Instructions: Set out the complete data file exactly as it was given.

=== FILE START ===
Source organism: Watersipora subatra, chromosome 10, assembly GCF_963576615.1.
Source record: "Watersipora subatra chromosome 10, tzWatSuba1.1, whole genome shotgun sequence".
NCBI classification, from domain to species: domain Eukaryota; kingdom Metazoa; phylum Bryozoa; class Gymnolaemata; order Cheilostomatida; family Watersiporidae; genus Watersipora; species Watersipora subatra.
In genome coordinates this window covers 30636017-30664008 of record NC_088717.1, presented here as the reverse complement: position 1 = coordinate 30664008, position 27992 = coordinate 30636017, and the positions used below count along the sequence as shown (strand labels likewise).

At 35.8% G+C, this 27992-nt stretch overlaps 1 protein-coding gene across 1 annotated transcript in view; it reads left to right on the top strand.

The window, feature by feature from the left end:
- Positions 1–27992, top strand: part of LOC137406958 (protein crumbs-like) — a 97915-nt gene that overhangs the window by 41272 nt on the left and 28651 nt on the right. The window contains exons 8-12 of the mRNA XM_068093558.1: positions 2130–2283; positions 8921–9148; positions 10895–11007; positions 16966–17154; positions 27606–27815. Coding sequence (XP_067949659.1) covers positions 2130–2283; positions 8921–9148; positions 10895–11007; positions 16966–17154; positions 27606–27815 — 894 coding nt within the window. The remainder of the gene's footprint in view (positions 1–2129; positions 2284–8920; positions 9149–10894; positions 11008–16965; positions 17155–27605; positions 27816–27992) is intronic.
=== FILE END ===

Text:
Source organism: Watersipora subatra, chromosome 10, assembly GCF_963576615.1.
Source record: "Watersipora subatra chromosome 10, tzWatSuba1.1, whole genome shotgun sequence".
NCBI classification, from domain to species: domain Eukaryota; kingdom Metazoa; phylum Bryozoa; class Gymnolaemata; order Cheilostomatida; family Watersiporidae; genus Watersipora; species Watersipora subatra.
In genome coordinates this window covers 30636017-30664008 of record NC_088717.1, presented here as the reverse complement: position 1 = coordinate 30664008, position 27992 = coordinate 30636017, and the positions used below count along the sequence as shown (strand labels likewise).

At 35.8% G+C, this 27992-nt stretch overlaps 1 protein-coding gene across 1 annotated transcript in view; it reads left to right on the top strand.

The window, feature by feature from the left end:
- Positions 1–27992, top strand: part of LOC137406958 (protein crumbs-like) — a 97915-nt gene that overhangs the window by 41272 nt on the left and 28651 nt on the right. The window contains exons 8-12 of the mRNA XM_068093558.1: positions 2130–2283; positions 8921–9148; positions 10895–11007; positions 16966–17154; positions 27606–27815. Coding sequence (XP_067949659.1) covers positions 2130–2283; positions 8921–9148; positions 10895–11007; positions 16966–17154; positions 27606–27815 — 894 coding nt within the window. The remainder of the gene's footprint in view (positions 1–2129; positions 2284–8920; positions 9149–10894; positions 11008–16965; positions 17155–27605; positions 27816–27992) is intronic.